to fight back. Gay lib’s whole mental world — its ideas, values,
attitudes, confusions, aspirations — has in effect been lost in the
There is another popular story about the GLBT political past. It
appeals, I believe, to rather more scholars than does the Stonewall
story. This other story is sometimes just suggested, sometimes
vigorously represented, in lots of American academic writing and
journalism as well. I’ll call it the citizenship story. In it the
Stonewall Riot recedes, may even go unmentioned. What is emphasized
instead is the goal of American citizenship in the fullest sense for
GLBT people. Here citizenship is understood to include a set of
entitlements and rights — the right to live one’s sexual orientation and
gender identity freely without the risk of arrest; to adopt children; to
serve in the armed forces; to seek employment and housing in markets
devoid of discrimination against GLBT people; to be safe from hateful
violence; to marry.
This story says that since about 1948, the goal of civil rights and
entitlements has been the grail, sometimes sought quietly and
respectably, sometimes assertively. Homophile organizations sought the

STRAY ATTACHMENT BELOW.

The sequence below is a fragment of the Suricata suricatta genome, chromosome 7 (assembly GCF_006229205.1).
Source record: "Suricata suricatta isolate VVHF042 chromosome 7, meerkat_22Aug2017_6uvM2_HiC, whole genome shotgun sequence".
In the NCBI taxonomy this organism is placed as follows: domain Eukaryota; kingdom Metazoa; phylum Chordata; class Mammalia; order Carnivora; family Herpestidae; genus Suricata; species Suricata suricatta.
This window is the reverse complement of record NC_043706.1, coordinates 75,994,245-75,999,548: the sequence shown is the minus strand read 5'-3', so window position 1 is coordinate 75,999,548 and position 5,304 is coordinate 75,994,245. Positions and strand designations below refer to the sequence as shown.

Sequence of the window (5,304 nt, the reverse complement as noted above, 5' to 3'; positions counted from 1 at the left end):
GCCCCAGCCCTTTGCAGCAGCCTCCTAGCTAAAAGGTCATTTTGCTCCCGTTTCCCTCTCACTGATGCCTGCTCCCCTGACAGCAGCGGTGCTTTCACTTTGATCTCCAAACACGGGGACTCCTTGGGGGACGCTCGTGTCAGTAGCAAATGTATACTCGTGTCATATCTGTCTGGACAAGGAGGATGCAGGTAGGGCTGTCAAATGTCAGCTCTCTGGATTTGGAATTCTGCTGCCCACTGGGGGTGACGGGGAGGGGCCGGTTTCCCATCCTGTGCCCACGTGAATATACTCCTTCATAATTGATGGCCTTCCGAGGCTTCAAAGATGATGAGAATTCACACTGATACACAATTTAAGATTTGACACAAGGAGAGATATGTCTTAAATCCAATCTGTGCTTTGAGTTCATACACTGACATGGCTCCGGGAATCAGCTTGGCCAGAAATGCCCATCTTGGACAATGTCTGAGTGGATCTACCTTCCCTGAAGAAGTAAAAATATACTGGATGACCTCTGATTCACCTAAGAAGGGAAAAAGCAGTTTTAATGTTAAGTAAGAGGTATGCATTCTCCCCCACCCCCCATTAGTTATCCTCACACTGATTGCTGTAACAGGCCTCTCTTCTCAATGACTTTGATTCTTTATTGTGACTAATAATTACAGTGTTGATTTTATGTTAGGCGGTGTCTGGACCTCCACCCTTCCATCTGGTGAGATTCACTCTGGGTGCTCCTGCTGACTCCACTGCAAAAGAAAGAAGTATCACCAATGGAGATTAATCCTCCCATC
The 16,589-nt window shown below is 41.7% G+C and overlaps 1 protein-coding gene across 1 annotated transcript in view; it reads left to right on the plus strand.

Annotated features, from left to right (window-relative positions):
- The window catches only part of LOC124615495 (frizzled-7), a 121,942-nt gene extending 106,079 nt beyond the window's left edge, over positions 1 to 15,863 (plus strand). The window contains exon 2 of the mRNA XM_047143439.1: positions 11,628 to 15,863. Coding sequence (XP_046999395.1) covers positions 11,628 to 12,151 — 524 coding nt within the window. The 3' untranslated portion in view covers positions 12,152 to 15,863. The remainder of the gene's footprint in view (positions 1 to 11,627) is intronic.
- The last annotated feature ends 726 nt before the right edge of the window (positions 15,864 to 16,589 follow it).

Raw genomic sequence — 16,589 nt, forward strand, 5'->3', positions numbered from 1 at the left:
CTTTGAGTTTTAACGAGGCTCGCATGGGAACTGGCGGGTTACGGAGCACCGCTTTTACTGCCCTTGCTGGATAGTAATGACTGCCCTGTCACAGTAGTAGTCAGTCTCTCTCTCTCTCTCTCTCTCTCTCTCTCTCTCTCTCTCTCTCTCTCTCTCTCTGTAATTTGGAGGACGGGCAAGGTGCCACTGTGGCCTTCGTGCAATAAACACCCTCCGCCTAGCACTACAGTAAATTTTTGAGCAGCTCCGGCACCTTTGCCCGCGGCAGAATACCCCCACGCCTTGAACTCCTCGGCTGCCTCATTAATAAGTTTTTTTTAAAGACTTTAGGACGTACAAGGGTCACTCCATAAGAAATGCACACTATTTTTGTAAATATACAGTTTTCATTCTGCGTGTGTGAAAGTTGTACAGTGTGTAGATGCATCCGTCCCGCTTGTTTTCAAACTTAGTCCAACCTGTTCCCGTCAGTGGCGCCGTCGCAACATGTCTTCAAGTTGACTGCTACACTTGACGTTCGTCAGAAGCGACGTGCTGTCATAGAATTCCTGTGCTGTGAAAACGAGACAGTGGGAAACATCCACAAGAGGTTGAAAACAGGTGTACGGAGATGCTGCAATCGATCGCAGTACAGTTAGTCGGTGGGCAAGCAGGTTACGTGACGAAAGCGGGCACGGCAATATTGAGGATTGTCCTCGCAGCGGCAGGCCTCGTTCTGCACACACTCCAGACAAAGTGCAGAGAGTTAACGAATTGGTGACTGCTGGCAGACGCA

status before Stonewall; liberationist organizations sought it after
Stonewall; present-day organizations seek it, too. The continuous
seeking of the goal of citizenship in the fullest sense, not the riotous
militancy of 1969, is what drives this story.
Gay lib’s whole mental world — its ideas, values, attitudes, confusions,
aspirations — has in effect been lost in the Stonewall story.
The citizenship story is obviously different from the Stonewall story,
but the two aren’t incompatible. They actually have much in common. Both
underwrite or maybe even justify American GLBT political activism as it
exists today; both make that activism seem congruent with the GLBT past.
For surely today’s activism is a mix of assertiveness and the seeking of
full civil rights, especially the right to marry. Both stories have
another element in common: They obscure the mental world of the American
Take the first gay-lib group, which was founded in New York City shortly
after the Stonewall Riot. Its members named it the Gay Liberation Front
(GLF), in a provocative allusion to the Algerian National Liberation
Front and the Vietnamese National Liberation Front, which was the enemy